The bill which introduced liberal immigration to the United States of America was the Hart-Celler Act of 1965. In Canada, the equivalent legislation was passed two years later in 1967. Both Canada and the United States passed legislation which made private acts of discrimination illegal in certain circumstances. This legislation invented a previously non-existing “right” for ethnic minorities to not be discriminated against in hiring, promoting, firing, and the renting and selling of property and in doing so placed new limits on the rights of property owners and business owners. This legislation was the necessary first step towards “affirmative action” which is a euphemism for “reverse discrimination”. The United States passed this legislation in 1964. Canada passed this legislation in 1977.
Do not mistake me. I am not pointing all of this out in order to “bash” the United States. Our government has gone a lot further than the American government has in most of these negative directions.
My point is, that since the American Republic went down most of these roads before we did, our having gone down those same paths cannot be attributed to the fact that our country’s founders were loyal to the British Crown. That loyalty is in fact a conservative trait. The great shapers of conservative thought – Samuel Johnson, Edmund Burke, Benjamin Disraeli, T. S. Eliot – were all royalists.
When the Fathers of Confederation brought the British provinces of North America together into the Dominion of Canada in 1867, the Dominion was established as a confederation of provinces under a constitutional, parliamentary monarchy, modeled after the parliament in London with which it would share a monarch. The upper house of the Canadian parliament would be a Senate rather than a House of Lords because it was considered more suitable for our situation here in North America. The British North America Act, the written part of our constitution (for we also inherited the unwritten British constitution, including the Common Law and the prescriptive rights of Englishmen), designed which areas of responsibility would belong to the federal government and which to the provincial.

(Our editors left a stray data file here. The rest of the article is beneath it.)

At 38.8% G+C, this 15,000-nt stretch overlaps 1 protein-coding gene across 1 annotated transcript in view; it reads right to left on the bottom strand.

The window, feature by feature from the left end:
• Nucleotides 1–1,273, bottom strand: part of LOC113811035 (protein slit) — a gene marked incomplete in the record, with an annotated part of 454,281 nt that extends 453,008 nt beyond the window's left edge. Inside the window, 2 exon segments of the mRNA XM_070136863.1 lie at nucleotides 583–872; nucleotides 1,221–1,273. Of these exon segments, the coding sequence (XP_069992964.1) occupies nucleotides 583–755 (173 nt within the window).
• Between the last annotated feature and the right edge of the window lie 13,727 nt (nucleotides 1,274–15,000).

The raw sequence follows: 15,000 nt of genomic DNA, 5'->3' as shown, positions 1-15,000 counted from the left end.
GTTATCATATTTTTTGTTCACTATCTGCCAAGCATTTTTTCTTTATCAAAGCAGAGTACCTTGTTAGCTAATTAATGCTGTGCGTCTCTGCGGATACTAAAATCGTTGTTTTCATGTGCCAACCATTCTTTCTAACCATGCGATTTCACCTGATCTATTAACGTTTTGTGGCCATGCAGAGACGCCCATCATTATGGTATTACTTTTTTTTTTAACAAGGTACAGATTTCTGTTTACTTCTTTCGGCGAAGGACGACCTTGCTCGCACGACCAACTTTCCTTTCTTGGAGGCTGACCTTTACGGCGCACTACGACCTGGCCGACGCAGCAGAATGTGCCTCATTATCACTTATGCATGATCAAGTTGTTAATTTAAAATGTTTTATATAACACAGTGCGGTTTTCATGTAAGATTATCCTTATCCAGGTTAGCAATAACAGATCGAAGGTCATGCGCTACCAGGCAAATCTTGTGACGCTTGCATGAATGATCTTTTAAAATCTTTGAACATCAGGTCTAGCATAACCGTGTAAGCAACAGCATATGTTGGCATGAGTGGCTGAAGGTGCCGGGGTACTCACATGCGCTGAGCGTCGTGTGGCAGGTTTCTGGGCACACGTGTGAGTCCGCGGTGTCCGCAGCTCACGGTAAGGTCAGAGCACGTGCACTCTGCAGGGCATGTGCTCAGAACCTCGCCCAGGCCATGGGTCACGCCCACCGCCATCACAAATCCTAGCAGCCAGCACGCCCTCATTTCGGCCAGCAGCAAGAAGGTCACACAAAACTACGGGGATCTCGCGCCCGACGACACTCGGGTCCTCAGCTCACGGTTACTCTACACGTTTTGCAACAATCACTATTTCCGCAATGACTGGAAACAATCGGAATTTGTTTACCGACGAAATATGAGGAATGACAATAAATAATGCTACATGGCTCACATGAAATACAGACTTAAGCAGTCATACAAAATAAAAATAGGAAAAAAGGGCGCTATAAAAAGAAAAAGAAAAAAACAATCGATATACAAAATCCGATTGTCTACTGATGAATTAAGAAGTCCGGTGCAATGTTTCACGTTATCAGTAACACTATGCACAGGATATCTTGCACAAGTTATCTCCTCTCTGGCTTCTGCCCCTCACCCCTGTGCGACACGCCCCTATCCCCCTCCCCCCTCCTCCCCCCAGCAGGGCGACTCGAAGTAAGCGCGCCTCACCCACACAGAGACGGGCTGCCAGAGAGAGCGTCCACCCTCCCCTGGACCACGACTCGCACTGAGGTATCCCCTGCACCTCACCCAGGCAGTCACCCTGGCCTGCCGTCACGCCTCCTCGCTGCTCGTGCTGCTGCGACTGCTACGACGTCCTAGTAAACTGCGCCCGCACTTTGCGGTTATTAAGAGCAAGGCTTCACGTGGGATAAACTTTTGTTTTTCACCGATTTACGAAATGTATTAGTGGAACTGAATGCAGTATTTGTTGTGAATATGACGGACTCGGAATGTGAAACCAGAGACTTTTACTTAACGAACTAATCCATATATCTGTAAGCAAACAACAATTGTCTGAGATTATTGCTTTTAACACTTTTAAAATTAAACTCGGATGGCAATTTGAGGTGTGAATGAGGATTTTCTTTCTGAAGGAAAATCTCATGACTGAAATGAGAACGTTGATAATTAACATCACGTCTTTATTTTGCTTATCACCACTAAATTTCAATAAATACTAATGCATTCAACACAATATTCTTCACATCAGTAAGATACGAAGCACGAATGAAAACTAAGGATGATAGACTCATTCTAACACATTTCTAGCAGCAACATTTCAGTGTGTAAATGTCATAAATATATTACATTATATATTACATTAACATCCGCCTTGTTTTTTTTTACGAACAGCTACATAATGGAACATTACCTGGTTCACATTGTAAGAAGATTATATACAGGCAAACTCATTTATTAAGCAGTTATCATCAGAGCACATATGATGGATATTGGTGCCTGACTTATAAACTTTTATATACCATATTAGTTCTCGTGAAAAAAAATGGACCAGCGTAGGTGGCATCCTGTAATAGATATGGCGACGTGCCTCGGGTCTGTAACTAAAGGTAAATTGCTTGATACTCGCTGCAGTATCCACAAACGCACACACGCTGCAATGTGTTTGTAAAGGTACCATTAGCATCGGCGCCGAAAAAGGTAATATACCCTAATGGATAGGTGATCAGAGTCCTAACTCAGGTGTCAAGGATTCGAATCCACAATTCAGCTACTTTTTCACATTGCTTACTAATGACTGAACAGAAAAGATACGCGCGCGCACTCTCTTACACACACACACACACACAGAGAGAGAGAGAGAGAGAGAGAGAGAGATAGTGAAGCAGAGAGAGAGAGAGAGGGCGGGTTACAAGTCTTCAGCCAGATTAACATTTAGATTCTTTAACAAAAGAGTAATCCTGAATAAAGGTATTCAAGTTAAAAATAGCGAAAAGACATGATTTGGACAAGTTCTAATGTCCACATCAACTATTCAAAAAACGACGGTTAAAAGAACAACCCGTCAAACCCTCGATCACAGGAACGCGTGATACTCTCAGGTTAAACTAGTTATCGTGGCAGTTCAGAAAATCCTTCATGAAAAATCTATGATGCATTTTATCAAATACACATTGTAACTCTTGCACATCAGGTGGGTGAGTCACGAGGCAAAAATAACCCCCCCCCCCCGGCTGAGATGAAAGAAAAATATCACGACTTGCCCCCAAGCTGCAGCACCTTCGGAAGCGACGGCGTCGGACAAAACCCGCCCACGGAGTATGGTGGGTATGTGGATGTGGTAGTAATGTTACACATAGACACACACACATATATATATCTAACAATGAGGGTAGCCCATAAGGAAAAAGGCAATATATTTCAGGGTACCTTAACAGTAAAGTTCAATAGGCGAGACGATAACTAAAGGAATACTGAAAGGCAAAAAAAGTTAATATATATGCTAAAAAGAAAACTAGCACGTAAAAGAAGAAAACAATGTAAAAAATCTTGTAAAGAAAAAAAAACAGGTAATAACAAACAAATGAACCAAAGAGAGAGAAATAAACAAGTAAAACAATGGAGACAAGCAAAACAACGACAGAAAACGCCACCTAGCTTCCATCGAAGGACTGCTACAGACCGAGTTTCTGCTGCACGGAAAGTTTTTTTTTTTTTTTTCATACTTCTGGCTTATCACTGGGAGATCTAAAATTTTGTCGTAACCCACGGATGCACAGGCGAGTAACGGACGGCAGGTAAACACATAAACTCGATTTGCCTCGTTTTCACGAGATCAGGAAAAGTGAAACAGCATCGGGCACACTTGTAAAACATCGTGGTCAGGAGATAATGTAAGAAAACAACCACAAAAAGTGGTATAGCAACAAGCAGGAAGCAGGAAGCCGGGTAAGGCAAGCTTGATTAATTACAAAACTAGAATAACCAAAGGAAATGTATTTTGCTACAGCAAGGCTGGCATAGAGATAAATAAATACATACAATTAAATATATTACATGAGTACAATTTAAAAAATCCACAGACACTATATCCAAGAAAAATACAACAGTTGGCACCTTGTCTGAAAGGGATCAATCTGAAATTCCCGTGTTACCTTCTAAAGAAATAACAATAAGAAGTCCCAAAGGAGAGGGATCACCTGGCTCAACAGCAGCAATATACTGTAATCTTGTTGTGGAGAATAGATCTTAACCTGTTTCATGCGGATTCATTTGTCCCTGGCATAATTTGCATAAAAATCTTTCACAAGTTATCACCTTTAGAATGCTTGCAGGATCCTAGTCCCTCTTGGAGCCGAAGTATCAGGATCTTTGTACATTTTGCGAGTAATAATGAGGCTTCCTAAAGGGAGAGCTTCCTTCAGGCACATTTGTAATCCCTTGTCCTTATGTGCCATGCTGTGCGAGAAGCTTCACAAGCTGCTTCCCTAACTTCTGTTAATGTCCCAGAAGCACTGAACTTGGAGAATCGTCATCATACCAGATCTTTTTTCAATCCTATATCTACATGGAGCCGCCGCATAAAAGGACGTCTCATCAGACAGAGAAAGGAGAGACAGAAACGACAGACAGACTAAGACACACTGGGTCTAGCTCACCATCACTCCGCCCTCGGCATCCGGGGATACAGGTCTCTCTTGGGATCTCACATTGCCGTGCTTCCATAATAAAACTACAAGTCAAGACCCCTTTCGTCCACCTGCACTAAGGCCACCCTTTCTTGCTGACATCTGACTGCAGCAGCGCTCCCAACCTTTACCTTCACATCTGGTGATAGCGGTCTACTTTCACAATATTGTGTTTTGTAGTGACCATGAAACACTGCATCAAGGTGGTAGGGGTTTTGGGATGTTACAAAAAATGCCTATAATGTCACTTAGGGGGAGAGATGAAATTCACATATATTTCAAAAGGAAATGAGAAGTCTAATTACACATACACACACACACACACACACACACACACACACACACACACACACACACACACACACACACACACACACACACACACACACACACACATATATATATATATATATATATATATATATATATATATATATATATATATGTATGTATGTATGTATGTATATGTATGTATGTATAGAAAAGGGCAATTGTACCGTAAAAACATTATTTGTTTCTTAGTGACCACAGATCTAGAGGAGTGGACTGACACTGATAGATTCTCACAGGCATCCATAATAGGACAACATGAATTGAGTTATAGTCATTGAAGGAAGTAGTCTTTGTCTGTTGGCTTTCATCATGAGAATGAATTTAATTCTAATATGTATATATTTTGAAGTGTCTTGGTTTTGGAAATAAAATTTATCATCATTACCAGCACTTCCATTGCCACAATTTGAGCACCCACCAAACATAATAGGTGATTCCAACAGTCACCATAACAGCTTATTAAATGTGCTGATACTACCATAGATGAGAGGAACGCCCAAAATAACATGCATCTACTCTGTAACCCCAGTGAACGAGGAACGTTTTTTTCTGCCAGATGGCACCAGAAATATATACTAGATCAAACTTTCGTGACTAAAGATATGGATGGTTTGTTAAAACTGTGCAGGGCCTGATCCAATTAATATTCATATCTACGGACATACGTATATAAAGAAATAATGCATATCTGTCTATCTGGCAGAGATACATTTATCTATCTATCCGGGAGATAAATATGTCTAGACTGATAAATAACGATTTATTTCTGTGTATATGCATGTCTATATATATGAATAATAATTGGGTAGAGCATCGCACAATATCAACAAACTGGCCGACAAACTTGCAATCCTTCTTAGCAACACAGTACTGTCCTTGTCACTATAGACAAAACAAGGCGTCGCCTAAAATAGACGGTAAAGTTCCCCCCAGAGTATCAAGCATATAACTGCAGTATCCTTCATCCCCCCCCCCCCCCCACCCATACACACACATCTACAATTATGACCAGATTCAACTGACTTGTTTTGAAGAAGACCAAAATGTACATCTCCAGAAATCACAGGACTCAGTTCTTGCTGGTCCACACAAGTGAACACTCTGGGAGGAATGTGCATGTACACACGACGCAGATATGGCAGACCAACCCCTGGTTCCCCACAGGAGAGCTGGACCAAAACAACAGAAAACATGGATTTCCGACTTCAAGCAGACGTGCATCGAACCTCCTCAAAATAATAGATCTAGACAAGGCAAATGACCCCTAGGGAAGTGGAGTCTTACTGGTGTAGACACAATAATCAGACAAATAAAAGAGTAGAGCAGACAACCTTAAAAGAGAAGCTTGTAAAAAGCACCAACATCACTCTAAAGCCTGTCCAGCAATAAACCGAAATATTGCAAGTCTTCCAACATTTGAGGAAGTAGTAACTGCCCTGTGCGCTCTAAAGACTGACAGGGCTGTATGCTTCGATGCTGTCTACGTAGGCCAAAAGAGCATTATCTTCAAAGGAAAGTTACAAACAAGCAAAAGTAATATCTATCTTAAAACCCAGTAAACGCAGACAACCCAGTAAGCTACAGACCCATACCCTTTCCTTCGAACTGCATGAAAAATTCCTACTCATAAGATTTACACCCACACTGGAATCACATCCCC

It was a very conservative constitution.
The Liberal Party under Lester Pearson and Pierre Eliot Trudeau in the 1960’s, 70’s, and early ‘80’s did everything they could to tear Canada away from her roots and re-shape her into a progressive, socialist, left-wing utopia.
The conservative resistance to this revolution was not what it should have been, in part because conservatism was divided. I do not refer to the fact that the conservative vote was divided between the PC party and the Reform Party/Canadian Alliance. I refer to the fact that patriotic love for Canada and respect for Canada’s own branch of the English tradition was separated from conservative economic and social views. So-called “Red Tories” (2) displayed the former but little to none of the latter. Western populists associated with the Reform Party had many conservative economic and social views but were often hostile to Canada and its traditions.
Of the two parts of conservatism, patriotism and reverence for tradition, is by far the most important. Social and fiscal conservatism are meaningless without it.
Today, on our one hundred and forty-fourth birthday as a country, with the Conservative Party in power with a majority government, it is time for Canada’s conservatives to reflect upon the roots and traditions of Canada, and to blend a love and deep respect for for those traditions and roots and the country to which they belong with sound notions of fiscal responsibility, private property, economic liberty and support for traditional morality and social institutions.
Only then will Canadian conservatism truly be whole again.
Happy Dominion Day!
God save the Queen!
(1) If we count the income tax introduced by the Republicans during the war of 1861-1865 and later abolished it goes back even earlier than this. This income tax was abolished because it was ruled unconstitutional by the Supreme Court. Hence, income tax had to be reintroduced to the USA by constitutional amendment – the sixteenth.
(2) “Red Tory” has numerous meanings. It was originally coined to refer to people in the Conservative Party influenced by the ideas of George P. Grant, a traditional conservative who naively believed socialism was less destructive of the social order than capitalism is. Those who self-identified as “Red Tories”, however, (which Grant did not) seldom possessed the classical philosophy, Christian faith, and social conservatism of Grant. The term eventually came to mean little more than “a socially liberal, progressive socialist who is a member of the Conservative Party” and small-c conservatives tend to use the term with this meaning as an insult.